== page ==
Joe Wicks, the famously curly-haired personal trainer, is best known as ‘The Body Coach’ to his fitness disciples.
Three years ago, Joe launched his subscription-based 90 Day Shift, Shape and Sustain Plan, and went – stratospherically – from sharing amateur recipe videos and free fitness workouts online, to helping thousands of people trim down and get fit for a living.
Now the Epsom-born fitness coach has a not-too-shabby 1.8m Instagram followers and 274k on Twitter, and he’s launched his fourth cookbook, Cooking For Family And Friends.
Brimming with openness and charm, you can see his appeal – a combination of endless enthusiasm that pours out of him with every flick of hair or inadvertent muscle flex, and a monumental work ethic.
That and the fact he’s not in the least bit starry, as he sits on a London rooftop terrace awaiting a ‘Joe-mito’ (a riff on his watermelon and mint ‘posh slush puppy’), at the launch party the new cookbook.
He even excitedly, and non-ironically, Snapchats a selfie from in front of a bigger-than-life-sized poster of himself. Best to get it out of the way early in the night too – after all, he’s built his career through social media, but he still has rules: “I never do social media when I’m drunk, because I might think I’m being really funny, but am really saying the worst thing ever!”
Cooking For Family And Friends marks the halfway point in an eight-book deal for Joe, and is a more inclusive follow-up to his wildly successful trio of Lean In 15 cookbooks (all three still grace the bestseller charts, and sales have topped 2.4 million).
This time around, he’s catering for busy dinner tables, rather than just solo gym bunnies.
“You know how sometimes you feel like, if you’re on a diet, it’s just you on your own? I wanted you to think, well actually, you can have barbecues and parties and make them healthy,” he explains. “You can still batch cook and make your kids’ lunch.
“In fact, the whole family won’t even know it, but they’re eating healthier, so are going to get leaner, without anyone saying, ‘You’ve got to eat this, you’ve got to eat that’.”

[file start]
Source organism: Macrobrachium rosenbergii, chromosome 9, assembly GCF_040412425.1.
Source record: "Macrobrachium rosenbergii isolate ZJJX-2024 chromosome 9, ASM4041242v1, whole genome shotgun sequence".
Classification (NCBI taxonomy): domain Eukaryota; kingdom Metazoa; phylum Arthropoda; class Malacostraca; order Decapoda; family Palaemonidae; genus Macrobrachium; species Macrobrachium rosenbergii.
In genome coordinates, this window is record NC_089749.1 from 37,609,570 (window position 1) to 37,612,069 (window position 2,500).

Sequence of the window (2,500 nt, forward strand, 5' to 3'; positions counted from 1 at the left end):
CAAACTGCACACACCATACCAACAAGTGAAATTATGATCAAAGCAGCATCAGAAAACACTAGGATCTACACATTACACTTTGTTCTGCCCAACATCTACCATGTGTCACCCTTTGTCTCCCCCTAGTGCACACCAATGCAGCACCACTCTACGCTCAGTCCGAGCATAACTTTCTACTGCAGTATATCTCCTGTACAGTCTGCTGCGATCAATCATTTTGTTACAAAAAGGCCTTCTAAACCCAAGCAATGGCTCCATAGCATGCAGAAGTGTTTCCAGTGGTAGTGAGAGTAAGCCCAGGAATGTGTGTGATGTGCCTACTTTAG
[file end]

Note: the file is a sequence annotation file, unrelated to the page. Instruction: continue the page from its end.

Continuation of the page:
The former boot camp trainer has, perhaps surprisingly, included a few treats too – namely his all-time “top desserts”, sticky toffee pudding and chocolate fondant. “Just because chocolate isn’t ‘clean’,” he says, fingers miming air quotes, “doesn’t mean you can’t enjoy it and have it now and again.
“I’m not like, ‘Don’t eat this’, and, ‘Clean eating that’. Just enjoy your food! If you exercise, it works out, you know?” he says, adding with a cheeky-chappy grin firmly in place: “This is how I roll.”
Joe admits that no one person got him into cooking – “it was just myself really. My mum couldn’t cook very well,” – but in terms of becoming an entrepreneur, his ultimate hero is, without doubt, Jamie Oliver. Without taking a breath, he reels off his every encounter with the Naked Chef, the most recent being when the duo grabbed dinner together at Jamie’s restaurant Fifteen.
“We sat there for four hours on our own, talking. He’s just so generous with advice, he downloaded all this wisdom and knowledge and experience.
“He’s on a mission. I told him, ‘Mate, you work hard’,” says Joe, visibly galvanised.
And, aside from writing another four books, what else is left on his own mission?
“The message is, no matter how old you are, you can exercise and feel good; you can take control of your body, you don’t have to starve yourself.
“I’m for everyone; fitness and food for everyone.”